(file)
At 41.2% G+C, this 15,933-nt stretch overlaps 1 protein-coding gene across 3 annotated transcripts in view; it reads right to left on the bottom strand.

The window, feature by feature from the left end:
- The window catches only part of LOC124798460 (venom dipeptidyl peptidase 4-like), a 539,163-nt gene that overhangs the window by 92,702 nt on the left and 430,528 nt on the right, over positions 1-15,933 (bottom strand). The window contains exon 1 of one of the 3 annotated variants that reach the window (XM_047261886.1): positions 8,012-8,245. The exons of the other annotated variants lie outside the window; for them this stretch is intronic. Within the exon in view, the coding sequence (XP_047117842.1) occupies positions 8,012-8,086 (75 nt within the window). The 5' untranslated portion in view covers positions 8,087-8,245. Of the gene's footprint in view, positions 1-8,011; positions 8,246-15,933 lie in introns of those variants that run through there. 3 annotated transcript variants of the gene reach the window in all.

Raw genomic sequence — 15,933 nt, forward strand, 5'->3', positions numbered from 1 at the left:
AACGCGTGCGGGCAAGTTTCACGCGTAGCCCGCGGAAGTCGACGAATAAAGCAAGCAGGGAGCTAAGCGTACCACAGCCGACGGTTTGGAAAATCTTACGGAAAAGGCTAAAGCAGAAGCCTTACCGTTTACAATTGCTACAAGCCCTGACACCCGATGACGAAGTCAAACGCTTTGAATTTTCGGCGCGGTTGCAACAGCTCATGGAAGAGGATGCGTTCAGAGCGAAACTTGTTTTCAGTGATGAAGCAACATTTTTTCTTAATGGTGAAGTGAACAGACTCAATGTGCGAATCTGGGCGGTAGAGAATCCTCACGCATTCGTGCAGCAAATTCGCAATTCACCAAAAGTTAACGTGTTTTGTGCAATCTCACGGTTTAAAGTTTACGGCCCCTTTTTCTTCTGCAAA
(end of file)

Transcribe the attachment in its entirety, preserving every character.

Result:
At 41.2% G+C, this 15,933-nt stretch overlaps 1 protein-coding gene across 3 annotated transcripts in view; it reads right to left on the bottom strand.

The window, feature by feature from the left end:
- The window catches only part of LOC124798460 (venom dipeptidyl peptidase 4-like), a 539,163-nt gene that overhangs the window by 92,702 nt on the left and 430,528 nt on the right, over positions 1-15,933 (bottom strand). The window contains exon 1 of one of the 3 annotated variants that reach the window (XM_047261886.1): positions 8,012-8,245. The exons of the other annotated variants lie outside the window; for them this stretch is intronic. Within the exon in view, the coding sequence (XP_047117842.1) occupies positions 8,012-8,086 (75 nt within the window). The 5' untranslated portion in view covers positions 8,087-8,245. Of the gene's footprint in view, positions 1-8,011; positions 8,246-15,933 lie in introns of those variants that run through there. 3 annotated transcript variants of the gene reach the window in all.

Raw genomic sequence — 15,933 nt, forward strand, 5'->3', positions numbered from 1 at the left:
AACGCGTGCGGGCAAGTTTCACGCGTAGCCCGCGGAAGTCGACGAATAAAGCAAGCAGGGAGCTAAGCGTACCACAGCCGACGGTTTGGAAAATCTTACGGAAAAGGCTAAAGCAGAAGCCTTACCGTTTACAATTGCTACAAGCCCTGACACCCGATGACGAAGTCAAACGCTTTGAATTTTCGGCGCGGTTGCAACAGCTCATGGAAGAGGATGCGTTCAGAGCGAAACTTGTTTTCAGTGATGAAGCAACATTTTTTCTTAATGGTGAAGTGAACAGACTCAATGTGCGAATCTGGGCGGTAGAGAATCCTCACGCATTCGTGCAGCAAATTCGCAATTCACCAAAAGTTAACGTGTTTTGTGCAATCTCACGGTTTAAAGTTTACGGCCCCTTTTTCTTCTGCAAA